The term carrying amount is often used in place of book value. The carrying amount refers to the amounts that the company has on its books for an asset or a liability. For example, the carrying amount of a company's truck is the cost of the truck minus the accumulated depreciation on the truck.

The carrying amount of a company's bonds payable is the balance in the company's general ledger account Bonds Payable minus the amount in Discount on Bonds Payable or plus the amount in its account Premium on Bonds Payable. (If there is some unamortized bond issue cost associated with the bond, that would also be part of the carrying amount.)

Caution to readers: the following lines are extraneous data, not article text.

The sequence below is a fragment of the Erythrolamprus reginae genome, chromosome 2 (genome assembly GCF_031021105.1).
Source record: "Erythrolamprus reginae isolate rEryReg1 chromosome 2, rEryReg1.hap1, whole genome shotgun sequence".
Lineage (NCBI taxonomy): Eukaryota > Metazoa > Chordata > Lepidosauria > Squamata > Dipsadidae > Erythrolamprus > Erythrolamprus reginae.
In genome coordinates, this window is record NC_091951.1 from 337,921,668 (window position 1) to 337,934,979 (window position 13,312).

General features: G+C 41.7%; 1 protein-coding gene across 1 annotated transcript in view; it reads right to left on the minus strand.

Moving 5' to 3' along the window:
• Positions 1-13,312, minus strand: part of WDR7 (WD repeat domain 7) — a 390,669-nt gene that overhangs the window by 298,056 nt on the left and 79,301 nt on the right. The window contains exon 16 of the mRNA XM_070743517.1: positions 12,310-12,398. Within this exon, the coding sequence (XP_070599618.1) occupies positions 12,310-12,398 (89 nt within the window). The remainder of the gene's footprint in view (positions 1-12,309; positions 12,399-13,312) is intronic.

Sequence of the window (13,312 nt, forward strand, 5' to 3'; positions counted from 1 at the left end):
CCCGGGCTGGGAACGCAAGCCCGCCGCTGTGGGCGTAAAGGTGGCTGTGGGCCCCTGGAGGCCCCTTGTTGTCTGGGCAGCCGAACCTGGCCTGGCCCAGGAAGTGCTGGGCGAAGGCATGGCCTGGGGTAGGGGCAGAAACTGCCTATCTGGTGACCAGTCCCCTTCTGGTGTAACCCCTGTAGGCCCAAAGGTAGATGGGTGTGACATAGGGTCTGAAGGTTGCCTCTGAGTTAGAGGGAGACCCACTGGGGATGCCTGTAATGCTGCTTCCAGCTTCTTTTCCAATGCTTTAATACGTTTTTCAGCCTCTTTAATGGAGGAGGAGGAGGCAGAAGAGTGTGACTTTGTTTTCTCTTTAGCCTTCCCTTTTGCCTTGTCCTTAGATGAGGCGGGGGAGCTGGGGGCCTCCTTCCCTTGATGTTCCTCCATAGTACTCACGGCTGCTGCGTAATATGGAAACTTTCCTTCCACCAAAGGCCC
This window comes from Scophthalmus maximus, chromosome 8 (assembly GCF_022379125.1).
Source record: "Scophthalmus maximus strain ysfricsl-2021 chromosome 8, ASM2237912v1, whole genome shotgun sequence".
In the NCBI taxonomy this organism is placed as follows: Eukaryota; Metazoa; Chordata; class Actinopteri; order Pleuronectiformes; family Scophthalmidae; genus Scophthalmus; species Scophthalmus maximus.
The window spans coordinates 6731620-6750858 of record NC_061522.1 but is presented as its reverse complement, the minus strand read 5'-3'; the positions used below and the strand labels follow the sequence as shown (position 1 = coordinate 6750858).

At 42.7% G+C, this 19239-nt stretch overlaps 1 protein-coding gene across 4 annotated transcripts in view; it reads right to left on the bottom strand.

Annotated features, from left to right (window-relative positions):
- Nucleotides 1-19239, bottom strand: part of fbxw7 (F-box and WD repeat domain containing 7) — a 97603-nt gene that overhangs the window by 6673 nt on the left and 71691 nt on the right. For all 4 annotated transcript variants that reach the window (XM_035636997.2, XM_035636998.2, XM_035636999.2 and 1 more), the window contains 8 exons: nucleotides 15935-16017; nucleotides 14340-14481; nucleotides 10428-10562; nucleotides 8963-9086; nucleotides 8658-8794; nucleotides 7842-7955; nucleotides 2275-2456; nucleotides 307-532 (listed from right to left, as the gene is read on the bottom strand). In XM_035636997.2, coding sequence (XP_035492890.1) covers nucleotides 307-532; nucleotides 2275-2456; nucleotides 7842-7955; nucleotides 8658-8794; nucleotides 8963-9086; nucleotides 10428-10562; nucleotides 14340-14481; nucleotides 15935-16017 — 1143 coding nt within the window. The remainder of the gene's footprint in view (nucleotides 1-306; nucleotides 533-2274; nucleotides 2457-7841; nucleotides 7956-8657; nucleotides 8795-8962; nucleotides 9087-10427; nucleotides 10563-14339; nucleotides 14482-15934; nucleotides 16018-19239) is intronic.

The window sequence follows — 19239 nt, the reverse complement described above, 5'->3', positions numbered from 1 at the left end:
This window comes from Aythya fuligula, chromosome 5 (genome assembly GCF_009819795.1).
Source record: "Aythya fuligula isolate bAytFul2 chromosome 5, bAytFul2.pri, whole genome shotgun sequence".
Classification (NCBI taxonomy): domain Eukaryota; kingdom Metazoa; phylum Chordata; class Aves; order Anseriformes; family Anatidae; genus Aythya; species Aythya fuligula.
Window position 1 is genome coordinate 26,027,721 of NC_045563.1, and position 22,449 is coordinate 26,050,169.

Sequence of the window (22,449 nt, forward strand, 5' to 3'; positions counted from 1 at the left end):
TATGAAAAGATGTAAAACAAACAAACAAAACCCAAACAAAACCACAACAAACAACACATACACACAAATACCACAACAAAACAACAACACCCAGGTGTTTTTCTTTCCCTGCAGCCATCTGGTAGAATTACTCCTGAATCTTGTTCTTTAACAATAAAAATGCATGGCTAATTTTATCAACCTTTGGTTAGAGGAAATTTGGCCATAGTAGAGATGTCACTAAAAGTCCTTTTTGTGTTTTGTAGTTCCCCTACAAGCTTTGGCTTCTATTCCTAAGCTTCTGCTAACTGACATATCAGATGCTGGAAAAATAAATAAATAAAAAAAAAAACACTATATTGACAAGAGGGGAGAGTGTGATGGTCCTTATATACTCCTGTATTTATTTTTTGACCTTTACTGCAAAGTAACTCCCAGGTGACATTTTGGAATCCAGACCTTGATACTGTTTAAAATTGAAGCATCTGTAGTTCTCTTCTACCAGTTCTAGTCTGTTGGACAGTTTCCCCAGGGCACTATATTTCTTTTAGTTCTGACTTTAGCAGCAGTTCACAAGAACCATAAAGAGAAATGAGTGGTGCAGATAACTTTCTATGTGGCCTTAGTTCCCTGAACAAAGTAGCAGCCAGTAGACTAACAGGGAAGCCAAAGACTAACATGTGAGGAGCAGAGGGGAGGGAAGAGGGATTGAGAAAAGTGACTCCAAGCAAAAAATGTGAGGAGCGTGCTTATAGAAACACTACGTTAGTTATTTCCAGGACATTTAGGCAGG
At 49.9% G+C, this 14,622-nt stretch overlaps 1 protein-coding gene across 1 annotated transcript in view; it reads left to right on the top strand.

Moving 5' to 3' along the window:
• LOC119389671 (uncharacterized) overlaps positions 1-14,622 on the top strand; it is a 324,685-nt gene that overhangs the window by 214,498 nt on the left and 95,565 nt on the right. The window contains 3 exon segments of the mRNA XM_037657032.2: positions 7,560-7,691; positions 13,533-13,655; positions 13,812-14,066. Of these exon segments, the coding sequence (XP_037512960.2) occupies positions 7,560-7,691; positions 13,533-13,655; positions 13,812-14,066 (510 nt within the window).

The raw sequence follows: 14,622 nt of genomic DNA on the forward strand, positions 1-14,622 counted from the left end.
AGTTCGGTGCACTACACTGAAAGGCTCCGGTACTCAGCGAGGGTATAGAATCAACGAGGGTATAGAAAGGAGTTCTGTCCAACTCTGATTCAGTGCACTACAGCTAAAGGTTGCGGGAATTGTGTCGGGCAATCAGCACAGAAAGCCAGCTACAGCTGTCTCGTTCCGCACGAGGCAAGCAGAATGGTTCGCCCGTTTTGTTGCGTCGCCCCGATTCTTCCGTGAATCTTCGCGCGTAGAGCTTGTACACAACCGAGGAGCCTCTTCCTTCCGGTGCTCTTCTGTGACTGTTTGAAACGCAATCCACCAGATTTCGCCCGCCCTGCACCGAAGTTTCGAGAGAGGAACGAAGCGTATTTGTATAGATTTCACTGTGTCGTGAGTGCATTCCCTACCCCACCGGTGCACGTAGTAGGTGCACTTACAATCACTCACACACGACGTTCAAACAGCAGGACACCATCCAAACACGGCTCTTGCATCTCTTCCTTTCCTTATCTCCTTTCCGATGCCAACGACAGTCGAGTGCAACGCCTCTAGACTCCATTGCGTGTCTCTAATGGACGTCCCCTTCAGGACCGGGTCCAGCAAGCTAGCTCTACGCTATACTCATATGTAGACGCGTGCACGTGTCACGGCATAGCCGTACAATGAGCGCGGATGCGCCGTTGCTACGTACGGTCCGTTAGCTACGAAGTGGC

The carrying amount will be different from the fair market value. For example, the company might depreciate the truck using the straight-line method, but the market value of the truck declines more rapidly in the first year and less rapidly in the later years of the truck's useful life. The market value of the bonds is affected by the daily changes in the market interest rates, whereas the carrying amount is unaffected by the day-to-day changes in the market interest rates.

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